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Choosing to do a kind act the instant another living being is seen to need assistance has benefits for the actor as well as the recipient. This act is a voluntary act that if left undone wouldn’t be observed as unusual by anyone. The act while being done and observed by another person might be thought of as a totally normal thing to do. And it is normal, and it is easily done. It is the motivation to help another being with a developing problem that is unusual because it requires the actor to move their perception from their personal self and its problems over into the mind space of the other being.

Seeing things as if one’s ego was existing in another’s mind is possible if there is a clear problem confronting that other person’s situation. Usually, there are not enough external indicators of what another person is thinking about to project one’s thoughts into that place.

The Good Samaritan’s voluntary actions helping a person who was robbed is an example of spontaneous kindness. The Boy Scout helping the old lady carry some packages across a street is another standard image of kindness. Each of these examples is an act in a specific moment in time, and it involves a clear physical situation requiring assistance.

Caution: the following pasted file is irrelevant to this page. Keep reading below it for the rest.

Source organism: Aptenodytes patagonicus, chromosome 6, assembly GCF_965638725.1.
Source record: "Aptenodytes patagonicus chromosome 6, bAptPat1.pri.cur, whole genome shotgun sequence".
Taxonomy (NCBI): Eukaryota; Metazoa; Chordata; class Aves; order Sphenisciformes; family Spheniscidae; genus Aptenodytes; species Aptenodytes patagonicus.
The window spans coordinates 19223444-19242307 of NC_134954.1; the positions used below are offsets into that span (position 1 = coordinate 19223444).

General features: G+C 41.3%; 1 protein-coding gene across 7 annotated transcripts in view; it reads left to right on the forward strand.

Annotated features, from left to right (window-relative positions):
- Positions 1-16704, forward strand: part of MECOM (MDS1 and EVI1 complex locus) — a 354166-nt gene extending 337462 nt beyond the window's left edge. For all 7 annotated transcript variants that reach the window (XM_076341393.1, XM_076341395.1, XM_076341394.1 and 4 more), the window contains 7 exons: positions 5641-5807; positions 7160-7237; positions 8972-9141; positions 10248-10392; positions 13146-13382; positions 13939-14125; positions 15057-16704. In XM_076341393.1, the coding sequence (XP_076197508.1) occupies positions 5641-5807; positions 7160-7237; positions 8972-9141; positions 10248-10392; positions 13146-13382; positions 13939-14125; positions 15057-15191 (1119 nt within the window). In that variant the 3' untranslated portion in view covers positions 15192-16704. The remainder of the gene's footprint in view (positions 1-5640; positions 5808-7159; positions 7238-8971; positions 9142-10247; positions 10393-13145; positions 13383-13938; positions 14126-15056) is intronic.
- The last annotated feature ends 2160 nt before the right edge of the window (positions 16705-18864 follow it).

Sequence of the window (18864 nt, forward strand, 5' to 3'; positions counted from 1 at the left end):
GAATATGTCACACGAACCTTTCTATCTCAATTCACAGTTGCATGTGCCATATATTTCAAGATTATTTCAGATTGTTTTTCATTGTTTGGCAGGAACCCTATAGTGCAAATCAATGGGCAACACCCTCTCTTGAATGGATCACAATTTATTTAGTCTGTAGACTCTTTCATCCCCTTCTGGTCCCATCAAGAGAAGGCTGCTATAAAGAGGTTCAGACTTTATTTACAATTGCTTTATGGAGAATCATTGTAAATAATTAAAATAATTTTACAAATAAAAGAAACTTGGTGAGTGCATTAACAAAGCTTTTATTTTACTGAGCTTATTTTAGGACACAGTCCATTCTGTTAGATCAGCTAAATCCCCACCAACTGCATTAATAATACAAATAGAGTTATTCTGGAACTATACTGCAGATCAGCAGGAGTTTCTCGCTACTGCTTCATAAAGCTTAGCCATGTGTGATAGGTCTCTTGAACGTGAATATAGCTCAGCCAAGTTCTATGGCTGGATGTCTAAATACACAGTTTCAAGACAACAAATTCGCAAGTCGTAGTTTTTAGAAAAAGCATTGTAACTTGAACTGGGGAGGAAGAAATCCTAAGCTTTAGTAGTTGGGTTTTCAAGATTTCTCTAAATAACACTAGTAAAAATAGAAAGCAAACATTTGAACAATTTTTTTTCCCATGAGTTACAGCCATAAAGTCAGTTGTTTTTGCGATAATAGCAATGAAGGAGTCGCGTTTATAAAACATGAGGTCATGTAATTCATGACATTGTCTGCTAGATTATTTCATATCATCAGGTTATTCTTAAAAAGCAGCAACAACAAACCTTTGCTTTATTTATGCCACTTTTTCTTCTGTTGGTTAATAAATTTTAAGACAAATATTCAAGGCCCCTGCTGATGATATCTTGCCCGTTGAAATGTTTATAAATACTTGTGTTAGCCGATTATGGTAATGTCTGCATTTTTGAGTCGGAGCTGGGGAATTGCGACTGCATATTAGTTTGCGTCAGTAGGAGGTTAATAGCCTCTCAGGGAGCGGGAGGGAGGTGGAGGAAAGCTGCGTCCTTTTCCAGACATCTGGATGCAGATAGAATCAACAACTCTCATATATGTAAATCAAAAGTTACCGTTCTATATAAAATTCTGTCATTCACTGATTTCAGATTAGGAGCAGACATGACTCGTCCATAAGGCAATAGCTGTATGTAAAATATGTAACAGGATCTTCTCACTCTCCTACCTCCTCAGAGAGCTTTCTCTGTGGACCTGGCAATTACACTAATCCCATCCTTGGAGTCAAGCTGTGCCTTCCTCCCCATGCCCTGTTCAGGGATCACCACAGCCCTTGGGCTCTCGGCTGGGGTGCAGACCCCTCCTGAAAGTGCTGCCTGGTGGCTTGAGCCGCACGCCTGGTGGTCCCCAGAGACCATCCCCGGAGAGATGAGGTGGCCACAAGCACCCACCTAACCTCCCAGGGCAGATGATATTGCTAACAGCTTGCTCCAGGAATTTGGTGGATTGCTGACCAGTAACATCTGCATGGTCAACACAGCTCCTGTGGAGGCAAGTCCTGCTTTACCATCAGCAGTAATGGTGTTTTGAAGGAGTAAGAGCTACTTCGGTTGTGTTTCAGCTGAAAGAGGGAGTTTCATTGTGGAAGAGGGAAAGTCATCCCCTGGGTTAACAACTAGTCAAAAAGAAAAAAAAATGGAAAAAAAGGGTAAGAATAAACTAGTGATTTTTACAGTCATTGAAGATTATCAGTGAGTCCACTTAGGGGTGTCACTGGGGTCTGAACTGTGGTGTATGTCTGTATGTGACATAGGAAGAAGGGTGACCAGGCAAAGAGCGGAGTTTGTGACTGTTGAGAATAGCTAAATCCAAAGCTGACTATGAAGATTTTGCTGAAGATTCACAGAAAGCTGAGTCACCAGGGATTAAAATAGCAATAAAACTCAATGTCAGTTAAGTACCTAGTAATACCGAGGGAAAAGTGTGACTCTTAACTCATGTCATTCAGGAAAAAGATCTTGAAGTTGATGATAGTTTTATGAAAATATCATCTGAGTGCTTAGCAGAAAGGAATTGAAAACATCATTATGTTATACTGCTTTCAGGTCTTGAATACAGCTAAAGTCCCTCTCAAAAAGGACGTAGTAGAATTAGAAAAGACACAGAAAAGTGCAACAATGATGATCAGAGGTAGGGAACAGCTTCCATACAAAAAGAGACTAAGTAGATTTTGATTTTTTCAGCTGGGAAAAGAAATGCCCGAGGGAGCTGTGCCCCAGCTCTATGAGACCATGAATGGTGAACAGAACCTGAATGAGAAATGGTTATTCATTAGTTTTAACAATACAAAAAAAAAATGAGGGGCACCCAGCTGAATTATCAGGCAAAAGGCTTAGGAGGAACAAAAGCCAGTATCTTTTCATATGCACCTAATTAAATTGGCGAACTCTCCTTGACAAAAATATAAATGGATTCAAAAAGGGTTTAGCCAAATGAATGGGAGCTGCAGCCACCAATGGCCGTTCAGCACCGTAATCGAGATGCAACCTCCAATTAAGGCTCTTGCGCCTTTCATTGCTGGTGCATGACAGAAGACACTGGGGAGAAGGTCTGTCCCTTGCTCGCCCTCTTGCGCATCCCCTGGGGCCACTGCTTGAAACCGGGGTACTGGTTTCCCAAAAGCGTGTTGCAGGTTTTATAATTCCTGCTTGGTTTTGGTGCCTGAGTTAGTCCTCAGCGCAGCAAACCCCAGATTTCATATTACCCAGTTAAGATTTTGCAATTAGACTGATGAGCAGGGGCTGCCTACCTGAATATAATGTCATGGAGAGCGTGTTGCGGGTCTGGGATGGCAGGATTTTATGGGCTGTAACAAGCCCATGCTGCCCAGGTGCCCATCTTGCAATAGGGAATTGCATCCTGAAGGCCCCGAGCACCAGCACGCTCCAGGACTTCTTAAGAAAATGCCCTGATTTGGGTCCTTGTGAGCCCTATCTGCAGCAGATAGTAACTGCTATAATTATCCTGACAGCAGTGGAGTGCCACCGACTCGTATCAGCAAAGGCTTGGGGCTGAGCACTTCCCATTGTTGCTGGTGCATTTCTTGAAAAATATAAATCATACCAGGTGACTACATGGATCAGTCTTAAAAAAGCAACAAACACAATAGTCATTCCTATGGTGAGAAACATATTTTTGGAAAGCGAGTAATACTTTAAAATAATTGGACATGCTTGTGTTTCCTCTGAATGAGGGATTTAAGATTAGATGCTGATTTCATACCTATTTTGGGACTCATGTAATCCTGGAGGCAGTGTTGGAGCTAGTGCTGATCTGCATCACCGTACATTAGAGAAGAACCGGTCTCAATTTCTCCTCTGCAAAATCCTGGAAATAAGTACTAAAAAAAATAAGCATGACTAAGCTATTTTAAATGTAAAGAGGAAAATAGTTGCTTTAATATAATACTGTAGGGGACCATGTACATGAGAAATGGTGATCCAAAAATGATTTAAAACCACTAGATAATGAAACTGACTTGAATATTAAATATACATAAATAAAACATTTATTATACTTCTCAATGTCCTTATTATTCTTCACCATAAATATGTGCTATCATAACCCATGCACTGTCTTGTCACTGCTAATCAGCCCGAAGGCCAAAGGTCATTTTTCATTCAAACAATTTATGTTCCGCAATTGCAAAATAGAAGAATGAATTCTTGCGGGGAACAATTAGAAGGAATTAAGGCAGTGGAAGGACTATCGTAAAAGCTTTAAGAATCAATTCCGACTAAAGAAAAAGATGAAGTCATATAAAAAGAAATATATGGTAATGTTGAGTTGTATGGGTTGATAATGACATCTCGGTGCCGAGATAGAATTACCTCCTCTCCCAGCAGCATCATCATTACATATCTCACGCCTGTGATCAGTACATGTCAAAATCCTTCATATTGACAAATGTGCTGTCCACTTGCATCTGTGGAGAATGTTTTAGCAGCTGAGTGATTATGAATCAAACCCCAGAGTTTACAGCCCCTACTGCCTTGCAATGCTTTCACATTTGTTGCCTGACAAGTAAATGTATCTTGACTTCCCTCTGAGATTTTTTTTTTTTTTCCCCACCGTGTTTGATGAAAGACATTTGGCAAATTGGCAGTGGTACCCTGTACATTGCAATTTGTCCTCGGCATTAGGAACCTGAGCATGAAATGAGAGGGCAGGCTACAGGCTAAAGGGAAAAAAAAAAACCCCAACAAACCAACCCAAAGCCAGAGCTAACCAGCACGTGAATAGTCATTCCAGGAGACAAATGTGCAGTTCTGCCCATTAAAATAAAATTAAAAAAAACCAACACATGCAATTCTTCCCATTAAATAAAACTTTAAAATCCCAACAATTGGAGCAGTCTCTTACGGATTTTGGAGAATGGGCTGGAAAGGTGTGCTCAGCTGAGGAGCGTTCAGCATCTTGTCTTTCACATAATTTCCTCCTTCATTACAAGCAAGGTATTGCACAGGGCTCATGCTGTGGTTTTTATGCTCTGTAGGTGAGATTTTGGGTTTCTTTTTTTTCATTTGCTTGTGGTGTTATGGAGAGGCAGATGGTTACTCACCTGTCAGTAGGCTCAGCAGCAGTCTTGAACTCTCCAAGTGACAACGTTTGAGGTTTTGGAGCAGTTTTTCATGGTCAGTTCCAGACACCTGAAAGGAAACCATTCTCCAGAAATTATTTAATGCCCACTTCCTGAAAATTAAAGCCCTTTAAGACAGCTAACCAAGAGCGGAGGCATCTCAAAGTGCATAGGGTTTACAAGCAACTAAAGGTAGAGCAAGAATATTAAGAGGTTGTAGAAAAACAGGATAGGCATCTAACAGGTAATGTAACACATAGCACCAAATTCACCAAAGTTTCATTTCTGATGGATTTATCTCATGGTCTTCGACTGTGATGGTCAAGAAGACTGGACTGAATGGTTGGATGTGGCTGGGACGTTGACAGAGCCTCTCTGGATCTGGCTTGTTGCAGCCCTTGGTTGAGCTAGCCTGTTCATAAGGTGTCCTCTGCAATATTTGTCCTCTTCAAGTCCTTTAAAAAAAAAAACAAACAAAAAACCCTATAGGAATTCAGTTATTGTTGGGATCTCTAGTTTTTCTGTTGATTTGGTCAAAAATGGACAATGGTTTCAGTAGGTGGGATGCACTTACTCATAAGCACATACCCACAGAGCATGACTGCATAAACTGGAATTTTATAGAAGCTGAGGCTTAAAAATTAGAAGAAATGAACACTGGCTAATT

Sometimes, a social situation that is wholly a mental problem can be aided by an appropriate word. It’s called a kind word. It is a beautiful thing when done appropriately. But it is a tricky situation because words and physical expressions may not be conveying a whole story, like the Good Samaritan and the Boy Scouts do.

Doing one’s duty in our social situations is not kindness. If we are being paid a wage to do some tasks for other people, it isn’t a kindness to do the job promptly and well. If we are doing some things that we usually do as a personal routine, it isn’t kindness in a personal sense because we were going to do the task anyway. Kindness is situational.

A kindness is an appropriate spontaneous voluntary act that helps another person along their life path.